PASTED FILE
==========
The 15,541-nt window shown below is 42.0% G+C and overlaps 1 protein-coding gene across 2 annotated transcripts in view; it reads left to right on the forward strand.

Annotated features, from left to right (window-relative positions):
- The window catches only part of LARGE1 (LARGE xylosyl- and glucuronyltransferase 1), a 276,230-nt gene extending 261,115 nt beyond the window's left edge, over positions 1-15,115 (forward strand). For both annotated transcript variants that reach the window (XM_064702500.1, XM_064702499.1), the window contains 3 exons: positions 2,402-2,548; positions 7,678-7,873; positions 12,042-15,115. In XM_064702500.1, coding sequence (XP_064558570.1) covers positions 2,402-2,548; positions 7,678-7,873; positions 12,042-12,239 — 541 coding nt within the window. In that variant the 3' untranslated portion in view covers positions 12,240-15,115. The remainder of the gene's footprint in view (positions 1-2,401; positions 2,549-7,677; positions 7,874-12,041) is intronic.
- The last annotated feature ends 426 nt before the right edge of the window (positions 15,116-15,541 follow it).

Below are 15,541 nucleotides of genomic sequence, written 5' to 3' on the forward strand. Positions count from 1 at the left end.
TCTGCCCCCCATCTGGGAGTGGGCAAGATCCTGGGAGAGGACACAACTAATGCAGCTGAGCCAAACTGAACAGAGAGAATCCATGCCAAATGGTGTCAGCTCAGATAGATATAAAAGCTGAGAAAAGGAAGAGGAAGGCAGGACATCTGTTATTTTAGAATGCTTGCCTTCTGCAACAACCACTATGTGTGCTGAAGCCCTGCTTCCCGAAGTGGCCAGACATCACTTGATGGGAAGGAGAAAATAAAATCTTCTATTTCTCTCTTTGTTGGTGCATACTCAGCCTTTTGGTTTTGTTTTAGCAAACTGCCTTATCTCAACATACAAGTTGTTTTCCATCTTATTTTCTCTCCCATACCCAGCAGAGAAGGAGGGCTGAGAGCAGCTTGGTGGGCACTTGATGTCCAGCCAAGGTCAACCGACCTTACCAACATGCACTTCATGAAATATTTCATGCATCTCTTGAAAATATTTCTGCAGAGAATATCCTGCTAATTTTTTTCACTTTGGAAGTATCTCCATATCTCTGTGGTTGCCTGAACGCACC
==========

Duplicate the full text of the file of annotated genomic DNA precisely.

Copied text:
The 15,541-nt window shown below is 42.0% G+C and overlaps 1 protein-coding gene across 2 annotated transcripts in view; it reads left to right on the forward strand.

Annotated features, from left to right (window-relative positions):
- The window catches only part of LARGE1 (LARGE xylosyl- and glucuronyltransferase 1), a 276,230-nt gene extending 261,115 nt beyond the window's left edge, over positions 1-15,115 (forward strand). For both annotated transcript variants that reach the window (XM_064702500.1, XM_064702499.1), the window contains 3 exons: positions 2,402-2,548; positions 7,678-7,873; positions 12,042-15,115. In XM_064702500.1, coding sequence (XP_064558570.1) covers positions 2,402-2,548; positions 7,678-7,873; positions 12,042-12,239 — 541 coding nt within the window. In that variant the 3' untranslated portion in view covers positions 12,240-15,115. The remainder of the gene's footprint in view (positions 1-2,401; positions 2,549-7,677; positions 7,874-12,041) is intronic.
- The last annotated feature ends 426 nt before the right edge of the window (positions 15,116-15,541 follow it).

Below are 15,541 nucleotides of genomic sequence, written 5' to 3' on the forward strand. Positions count from 1 at the left end.
TCTGCCCCCCATCTGGGAGTGGGCAAGATCCTGGGAGAGGACACAACTAATGCAGCTGAGCCAAACTGAACAGAGAGAATCCATGCCAAATGGTGTCAGCTCAGATAGATATAAAAGCTGAGAAAAGGAAGAGGAAGGCAGGACATCTGTTATTTTAGAATGCTTGCCTTCTGCAACAACCACTATGTGTGCTGAAGCCCTGCTTCCCGAAGTGGCCAGACATCACTTGATGGGAAGGAGAAAATAAAATCTTCTATTTCTCTCTTTGTTGGTGCATACTCAGCCTTTTGGTTTTGTTTTAGCAAACTGCCTTATCTCAACATACAAGTTGTTTTCCATCTTATTTTCTCTCCCATACCCAGCAGAGAAGGAGGGCTGAGAGCAGCTTGGTGGGCACTTGATGTCCAGCCAAGGTCAACCGACCTTACCAACATGCACTTCATGAAATATTTCATGCATCTCTTGAAAATATTTCTGCAGAGAATATCCTGCTAATTTTTTTCACTTTGGAAGTATCTCCATATCTCTGTGGTTGCCTGAACGCACC